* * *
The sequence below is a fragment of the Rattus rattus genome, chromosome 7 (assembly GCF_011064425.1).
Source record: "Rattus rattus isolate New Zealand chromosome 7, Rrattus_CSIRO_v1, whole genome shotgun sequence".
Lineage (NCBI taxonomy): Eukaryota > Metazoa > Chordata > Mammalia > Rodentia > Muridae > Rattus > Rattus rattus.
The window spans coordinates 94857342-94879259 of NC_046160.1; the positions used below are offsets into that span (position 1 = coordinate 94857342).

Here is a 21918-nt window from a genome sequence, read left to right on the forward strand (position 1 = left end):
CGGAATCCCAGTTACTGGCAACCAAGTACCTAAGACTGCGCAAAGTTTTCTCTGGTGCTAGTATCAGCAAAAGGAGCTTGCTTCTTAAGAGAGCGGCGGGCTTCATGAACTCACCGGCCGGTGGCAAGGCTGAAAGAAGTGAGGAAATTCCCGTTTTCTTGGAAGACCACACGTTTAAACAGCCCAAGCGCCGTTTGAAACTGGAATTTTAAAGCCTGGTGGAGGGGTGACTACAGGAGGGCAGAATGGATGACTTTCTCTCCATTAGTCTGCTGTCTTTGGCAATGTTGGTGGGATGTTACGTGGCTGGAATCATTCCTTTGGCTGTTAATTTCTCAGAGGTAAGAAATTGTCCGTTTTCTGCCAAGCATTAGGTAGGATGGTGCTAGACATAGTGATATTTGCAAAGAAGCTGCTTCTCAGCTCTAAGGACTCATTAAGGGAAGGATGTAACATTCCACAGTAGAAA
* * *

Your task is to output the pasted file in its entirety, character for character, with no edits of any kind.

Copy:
The sequence below is a fragment of the Rattus rattus genome, chromosome 7 (assembly GCF_011064425.1).
Source record: "Rattus rattus isolate New Zealand chromosome 7, Rrattus_CSIRO_v1, whole genome shotgun sequence".
Lineage (NCBI taxonomy): Eukaryota > Metazoa > Chordata > Mammalia > Rodentia > Muridae > Rattus > Rattus rattus.
The window spans coordinates 94857342-94879259 of NC_046160.1; the positions used below are offsets into that span (position 1 = coordinate 94857342).

Here is a 21918-nt window from a genome sequence, read left to right on the forward strand (position 1 = left end):
CGGAATCCCAGTTACTGGCAACCAAGTACCTAAGACTGCGCAAAGTTTTCTCTGGTGCTAGTATCAGCAAAAGGAGCTTGCTTCTTAAGAGAGCGGCGGGCTTCATGAACTCACCGGCCGGTGGCAAGGCTGAAAGAAGTGAGGAAATTCCCGTTTTCTTGGAAGACCACACGTTTAAACAGCCCAAGCGCCGTTTGAAACTGGAATTTTAAAGCCTGGTGGAGGGGTGACTACAGGAGGGCAGAATGGATGACTTTCTCTCCATTAGTCTGCTGTCTTTGGCAATGTTGGTGGGATGTTACGTGGCTGGAATCATTCCTTTGGCTGTTAATTTCTCAGAGGTAAGAAATTGTCCGTTTTCTGCCAAGCATTAGGTAGGATGGTGCTAGACATAGTGATATTTGCAAAGAAGCTGCTTCTCAGCTCTAAGGACTCATTAAGGGAAGGATGTAACATTCCACAGTAGAAA